NSW Government hands 500k “sorry note” to Greyhound racing industry

The NSW Government is facing criticism for financially supporting the domestic greyhound racing industry 2 years after attempting to ban the sport.

Paul Toole, the NSW Racing Minister, has announced a $500,000 cash injection to help fund the world’s most expensive dog race in Sydney later in the year.

Staged in October at Wentworth Park, the “Million Dollar Chase” is set to be a high profile racing event featuring the state’s best hounds.

The public money is set to be used to help fund the prize pool for the race winner, a move which has drawn criticism across the bench Opposition Leader Luke Foley. Mr Foley described the cash injection as a “very expensive sorry note”.

Mr Toole has said the money would be drawn from the Community Development Fund – which is comprised of unclaimed gaming cash. The last time the fund was used was to repair war memorials.

There are set to be several semi-finals prior to the big race at Wentworth Park which will be held in regional racing centres.

Mr Toole said that the races would bring an economic boost to regional communities. He cited that large crowds were attending the events and that they would help the local economies of small regional towns.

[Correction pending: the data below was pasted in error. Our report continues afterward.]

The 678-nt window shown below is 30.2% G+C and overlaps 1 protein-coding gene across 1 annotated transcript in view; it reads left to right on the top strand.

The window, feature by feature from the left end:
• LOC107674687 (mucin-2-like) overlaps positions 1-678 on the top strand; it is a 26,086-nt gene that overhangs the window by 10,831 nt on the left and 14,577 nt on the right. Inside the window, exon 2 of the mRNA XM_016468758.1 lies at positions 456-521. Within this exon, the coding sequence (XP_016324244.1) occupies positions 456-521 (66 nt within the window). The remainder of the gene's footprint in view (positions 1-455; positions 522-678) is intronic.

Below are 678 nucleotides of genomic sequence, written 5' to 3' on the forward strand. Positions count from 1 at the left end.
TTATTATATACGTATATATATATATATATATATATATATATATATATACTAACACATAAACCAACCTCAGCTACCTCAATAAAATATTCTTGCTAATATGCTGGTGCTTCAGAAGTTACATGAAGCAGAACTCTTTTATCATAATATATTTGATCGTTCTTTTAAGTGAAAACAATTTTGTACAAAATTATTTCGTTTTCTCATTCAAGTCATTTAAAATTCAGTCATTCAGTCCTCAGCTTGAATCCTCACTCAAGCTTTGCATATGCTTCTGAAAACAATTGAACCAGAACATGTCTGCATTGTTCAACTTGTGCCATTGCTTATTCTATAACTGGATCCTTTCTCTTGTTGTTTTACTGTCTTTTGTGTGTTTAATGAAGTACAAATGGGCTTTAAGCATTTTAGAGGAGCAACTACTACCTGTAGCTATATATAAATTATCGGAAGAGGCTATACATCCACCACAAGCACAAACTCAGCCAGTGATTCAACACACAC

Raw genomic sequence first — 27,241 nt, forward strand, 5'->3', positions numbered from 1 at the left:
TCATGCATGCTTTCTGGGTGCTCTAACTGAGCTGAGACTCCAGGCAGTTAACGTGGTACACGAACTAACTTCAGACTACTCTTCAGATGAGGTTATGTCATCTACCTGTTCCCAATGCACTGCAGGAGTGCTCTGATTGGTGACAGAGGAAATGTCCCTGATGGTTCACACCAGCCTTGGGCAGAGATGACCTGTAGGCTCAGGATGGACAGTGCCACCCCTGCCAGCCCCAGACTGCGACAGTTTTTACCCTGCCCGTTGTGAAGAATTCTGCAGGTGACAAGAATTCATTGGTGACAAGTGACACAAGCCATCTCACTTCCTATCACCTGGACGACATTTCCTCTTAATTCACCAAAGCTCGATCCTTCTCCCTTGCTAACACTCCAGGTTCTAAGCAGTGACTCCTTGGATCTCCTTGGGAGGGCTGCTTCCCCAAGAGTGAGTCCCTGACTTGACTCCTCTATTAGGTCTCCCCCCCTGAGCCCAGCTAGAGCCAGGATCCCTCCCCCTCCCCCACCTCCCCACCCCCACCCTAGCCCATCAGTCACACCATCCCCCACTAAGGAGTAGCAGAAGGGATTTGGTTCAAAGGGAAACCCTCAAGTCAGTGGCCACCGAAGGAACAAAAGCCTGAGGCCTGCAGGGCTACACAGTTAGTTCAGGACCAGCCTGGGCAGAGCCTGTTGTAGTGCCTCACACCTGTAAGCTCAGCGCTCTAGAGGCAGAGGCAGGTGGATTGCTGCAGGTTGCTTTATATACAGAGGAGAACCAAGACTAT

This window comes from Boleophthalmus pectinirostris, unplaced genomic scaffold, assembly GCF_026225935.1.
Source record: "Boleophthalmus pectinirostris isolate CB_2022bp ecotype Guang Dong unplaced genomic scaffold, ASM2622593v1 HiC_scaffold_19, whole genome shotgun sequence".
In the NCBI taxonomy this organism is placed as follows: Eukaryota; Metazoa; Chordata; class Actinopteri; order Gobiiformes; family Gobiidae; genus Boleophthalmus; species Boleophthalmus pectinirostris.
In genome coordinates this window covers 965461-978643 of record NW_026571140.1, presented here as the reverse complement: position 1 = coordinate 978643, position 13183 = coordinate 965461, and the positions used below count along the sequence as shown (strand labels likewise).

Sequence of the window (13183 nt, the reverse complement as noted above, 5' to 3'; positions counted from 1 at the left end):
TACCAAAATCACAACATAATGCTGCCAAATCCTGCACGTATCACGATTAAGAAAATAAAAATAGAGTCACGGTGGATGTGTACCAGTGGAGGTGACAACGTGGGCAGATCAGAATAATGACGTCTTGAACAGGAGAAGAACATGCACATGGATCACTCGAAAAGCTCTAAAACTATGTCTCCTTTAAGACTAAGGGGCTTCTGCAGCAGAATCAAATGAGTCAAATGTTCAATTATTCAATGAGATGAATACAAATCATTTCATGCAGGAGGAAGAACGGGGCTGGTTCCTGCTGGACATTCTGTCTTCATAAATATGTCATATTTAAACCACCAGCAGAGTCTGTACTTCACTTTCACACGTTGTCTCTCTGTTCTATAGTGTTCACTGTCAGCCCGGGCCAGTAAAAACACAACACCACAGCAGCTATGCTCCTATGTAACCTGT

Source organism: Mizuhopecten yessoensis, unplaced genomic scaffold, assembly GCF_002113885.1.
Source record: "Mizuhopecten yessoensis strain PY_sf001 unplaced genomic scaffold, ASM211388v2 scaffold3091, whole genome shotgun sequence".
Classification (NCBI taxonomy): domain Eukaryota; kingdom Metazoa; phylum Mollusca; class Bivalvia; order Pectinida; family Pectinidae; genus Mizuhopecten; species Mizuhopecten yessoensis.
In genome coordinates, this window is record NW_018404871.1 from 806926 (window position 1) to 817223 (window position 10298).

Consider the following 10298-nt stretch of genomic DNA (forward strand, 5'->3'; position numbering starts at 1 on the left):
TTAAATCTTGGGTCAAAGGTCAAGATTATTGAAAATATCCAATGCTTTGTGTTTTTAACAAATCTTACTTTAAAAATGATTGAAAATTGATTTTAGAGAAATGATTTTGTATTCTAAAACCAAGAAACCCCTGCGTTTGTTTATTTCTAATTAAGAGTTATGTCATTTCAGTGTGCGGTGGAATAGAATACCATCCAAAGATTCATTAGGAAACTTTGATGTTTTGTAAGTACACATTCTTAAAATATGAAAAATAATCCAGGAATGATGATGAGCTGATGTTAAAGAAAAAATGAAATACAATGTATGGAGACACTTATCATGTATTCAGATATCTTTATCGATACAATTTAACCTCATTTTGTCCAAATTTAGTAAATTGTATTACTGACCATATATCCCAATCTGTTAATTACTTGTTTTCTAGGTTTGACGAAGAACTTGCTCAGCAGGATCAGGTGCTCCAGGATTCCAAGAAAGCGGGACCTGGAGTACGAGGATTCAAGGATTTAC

Tony Mestrov, the NSW CEO of Greyhound Racing said that all the dogs that compete in the race would need to be kept as pets or re-homed. If the dog that wins the prize pool is killed, the owner must pay back the $1 million.

Mr Foley has dismissed the money as the government attempting to apologise for trying to ban the industry outright, citing animal abuse as the cause.

In 2015 it was revealed that some greyhound owners were secretly using live bait to “blood” their greyhounds. Following public outrage, then NSW Premier Mike Baird banned the sport outright before flipping on the decision later.

Christian Woods
Christian Woods
Christian is a morning reporter and technology columnist for Best in Australia. Christian has worked in the media since 2000, in a range of locations. He joined Best in Australia in 2018, and began working in Melbourne in 2019.
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